MCCA 2014 Workshop: Do you love me more than your Phone?

Main Idea: Your phone is a revolutionary device that can hinder or help your walk with Christ.

[PDF of slides]

Revolutionary …

Hinder …

… deep relationships

The Social Media Irony

… deep life

 

Help …

… you connect with God

The Bible App

Go Tandem website, iOS app, Andoid app

PrayerMate website, iOS app, Android app, Amazon app

Unreached People of the Day websiteiOS app, Android app, Amazon app

… others connect with God

One Life website, iOS app, Android app

Two Ways to Live website and iOS apps

Should You Post a Selfie?

Think Before You Post

… others connect with God’s people

“Social Proof”

“People care more about what others say about your church than what your church says about itself.”  – Brady Shearer

How Many Teens are Actually Leaving Facebook?

(or not:)

Survey: Teens Say They Are Using Facebook More

Your Church Should Be Paying Attention To Instagram

20 Great Ways To Use Instagram At Your Church

Not On App Store

 

MCCA 2012: Eat the Word

Audio

(6/30/12 version)

Intro stuff

Pre-workshop music: Word by Sho Baraka

Intro game: Make It or Break It?

Personal Devotions

“The Christian faith is the most exciting drama that ever staggered the imagination of man—and the dogma is the drama …. this terrifying drama in which God is the victim and the hero. If this is dull, then what, in Heaven’s name, is worthy to be called exciting? The people who hanged Christ never, to do them justice, accused Him of being a bore—on the contrary; they thought Him too dynamic to be safe. It has been left for later generations to muffle up that shattering personality and surround Him with an atmosphere of tedium. We have efficiently pared the claws of the Lion of Judah, certifying Him “meek and mild,” and recommended Him as a fitting household pet for pale curates and pious old ladies.” – Dorothy Sayers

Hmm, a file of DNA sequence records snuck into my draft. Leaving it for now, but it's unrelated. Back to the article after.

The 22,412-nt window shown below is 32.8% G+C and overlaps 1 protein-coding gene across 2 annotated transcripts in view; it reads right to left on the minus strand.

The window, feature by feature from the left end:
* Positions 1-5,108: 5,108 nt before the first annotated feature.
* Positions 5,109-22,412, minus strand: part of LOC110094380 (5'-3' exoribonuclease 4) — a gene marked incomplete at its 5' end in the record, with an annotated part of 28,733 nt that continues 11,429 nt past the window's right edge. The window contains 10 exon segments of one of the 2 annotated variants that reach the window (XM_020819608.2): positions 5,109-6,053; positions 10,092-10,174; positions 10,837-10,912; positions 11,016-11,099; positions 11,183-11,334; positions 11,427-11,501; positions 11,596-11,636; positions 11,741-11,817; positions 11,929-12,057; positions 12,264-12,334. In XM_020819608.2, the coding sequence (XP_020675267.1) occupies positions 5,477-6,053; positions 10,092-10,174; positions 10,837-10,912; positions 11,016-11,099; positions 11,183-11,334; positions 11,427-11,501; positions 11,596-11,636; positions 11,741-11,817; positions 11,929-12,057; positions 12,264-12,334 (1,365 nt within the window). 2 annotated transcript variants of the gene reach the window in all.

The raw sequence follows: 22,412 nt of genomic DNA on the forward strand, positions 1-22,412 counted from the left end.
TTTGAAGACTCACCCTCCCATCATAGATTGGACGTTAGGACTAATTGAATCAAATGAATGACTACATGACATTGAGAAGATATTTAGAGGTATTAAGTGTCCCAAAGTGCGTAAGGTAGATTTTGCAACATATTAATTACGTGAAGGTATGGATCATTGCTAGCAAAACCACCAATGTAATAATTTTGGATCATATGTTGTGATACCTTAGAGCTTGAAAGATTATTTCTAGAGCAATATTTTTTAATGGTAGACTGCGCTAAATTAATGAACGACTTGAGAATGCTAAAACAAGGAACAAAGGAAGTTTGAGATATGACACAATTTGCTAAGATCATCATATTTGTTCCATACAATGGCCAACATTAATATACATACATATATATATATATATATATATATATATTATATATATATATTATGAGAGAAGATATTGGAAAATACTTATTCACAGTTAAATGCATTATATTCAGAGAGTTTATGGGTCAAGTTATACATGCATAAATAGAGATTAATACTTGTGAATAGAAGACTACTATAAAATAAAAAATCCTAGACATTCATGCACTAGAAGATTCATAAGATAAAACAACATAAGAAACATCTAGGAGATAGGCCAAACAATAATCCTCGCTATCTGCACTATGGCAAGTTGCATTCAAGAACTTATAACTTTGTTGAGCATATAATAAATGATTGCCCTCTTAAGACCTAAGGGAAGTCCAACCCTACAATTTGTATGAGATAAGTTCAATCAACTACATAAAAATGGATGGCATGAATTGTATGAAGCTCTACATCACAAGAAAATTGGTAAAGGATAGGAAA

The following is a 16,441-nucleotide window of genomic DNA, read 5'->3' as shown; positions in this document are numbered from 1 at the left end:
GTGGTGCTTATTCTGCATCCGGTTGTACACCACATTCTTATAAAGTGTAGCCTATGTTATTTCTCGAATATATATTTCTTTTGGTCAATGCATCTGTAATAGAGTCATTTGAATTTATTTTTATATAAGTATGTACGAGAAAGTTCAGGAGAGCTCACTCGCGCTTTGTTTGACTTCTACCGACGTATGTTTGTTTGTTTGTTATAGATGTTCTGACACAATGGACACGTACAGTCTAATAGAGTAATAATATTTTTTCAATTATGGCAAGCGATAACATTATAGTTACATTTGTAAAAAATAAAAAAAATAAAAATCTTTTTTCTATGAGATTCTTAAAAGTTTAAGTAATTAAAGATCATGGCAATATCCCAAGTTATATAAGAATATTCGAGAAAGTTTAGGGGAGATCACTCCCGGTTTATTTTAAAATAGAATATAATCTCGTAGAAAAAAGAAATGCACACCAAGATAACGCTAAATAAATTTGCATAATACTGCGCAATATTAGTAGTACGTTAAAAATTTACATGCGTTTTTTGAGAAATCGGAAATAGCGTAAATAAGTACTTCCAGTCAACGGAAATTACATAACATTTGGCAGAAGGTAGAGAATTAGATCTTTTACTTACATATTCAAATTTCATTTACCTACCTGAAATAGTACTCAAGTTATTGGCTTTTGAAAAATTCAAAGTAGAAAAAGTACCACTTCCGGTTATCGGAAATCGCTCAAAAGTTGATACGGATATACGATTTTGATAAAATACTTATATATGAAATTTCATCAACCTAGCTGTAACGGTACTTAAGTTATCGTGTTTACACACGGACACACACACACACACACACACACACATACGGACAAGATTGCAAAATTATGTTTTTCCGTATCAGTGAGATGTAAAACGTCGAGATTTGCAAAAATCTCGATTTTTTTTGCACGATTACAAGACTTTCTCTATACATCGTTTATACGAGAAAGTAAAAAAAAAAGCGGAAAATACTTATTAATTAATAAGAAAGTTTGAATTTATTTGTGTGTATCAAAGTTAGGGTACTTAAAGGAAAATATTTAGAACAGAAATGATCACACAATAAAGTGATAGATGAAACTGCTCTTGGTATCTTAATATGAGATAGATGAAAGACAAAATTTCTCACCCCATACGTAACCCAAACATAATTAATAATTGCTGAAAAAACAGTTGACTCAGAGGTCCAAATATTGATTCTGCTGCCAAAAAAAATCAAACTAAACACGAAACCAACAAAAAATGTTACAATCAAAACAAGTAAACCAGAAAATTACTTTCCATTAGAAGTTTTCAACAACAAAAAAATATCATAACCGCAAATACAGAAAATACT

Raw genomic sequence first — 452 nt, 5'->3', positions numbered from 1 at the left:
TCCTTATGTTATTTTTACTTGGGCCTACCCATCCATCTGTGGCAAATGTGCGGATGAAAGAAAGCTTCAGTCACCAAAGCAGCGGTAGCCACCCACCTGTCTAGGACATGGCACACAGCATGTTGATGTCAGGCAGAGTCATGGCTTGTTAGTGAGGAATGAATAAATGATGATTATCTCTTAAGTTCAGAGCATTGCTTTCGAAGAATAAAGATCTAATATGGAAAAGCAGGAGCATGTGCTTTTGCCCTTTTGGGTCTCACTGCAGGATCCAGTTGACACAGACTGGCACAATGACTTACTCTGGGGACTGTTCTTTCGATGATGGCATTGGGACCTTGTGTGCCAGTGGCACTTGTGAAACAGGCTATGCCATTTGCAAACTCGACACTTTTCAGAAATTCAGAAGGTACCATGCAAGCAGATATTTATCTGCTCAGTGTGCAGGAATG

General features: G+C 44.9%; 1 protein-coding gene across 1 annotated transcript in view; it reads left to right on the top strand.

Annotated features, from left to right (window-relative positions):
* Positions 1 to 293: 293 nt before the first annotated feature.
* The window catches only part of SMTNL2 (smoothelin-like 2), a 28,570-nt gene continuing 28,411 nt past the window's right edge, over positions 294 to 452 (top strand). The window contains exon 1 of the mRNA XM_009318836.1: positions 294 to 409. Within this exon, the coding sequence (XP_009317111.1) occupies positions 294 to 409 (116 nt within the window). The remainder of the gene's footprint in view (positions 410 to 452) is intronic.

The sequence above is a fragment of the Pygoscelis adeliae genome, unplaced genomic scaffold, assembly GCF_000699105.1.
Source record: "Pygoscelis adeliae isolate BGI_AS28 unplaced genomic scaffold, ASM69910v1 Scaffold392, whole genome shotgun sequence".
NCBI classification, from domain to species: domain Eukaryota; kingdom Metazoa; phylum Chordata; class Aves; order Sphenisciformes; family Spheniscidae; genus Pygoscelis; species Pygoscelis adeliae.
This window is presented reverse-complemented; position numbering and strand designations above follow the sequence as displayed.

[related resource]

Top 10 Most Read Books in the World

by Jared.

Strategies

Have a plan

“The moment you wake up each morning, all your wishes and hopes for the day rush at you like wild animals. And the first job each morning consists in shoving it all back; in listening to that other voice, taking that other point of view, letting that other, larger, stronger, quieter life coming flowing in.” – C. S. Lewis in Mere Christianity

Mix it up.

Time with God (PDF)

Listening to a sermon

Strategies

Before:

  • Reverent and expectant attitude
  • Prayerful heart
  • Physically prepared

During:

  • Actively engage!
  • Sit strategically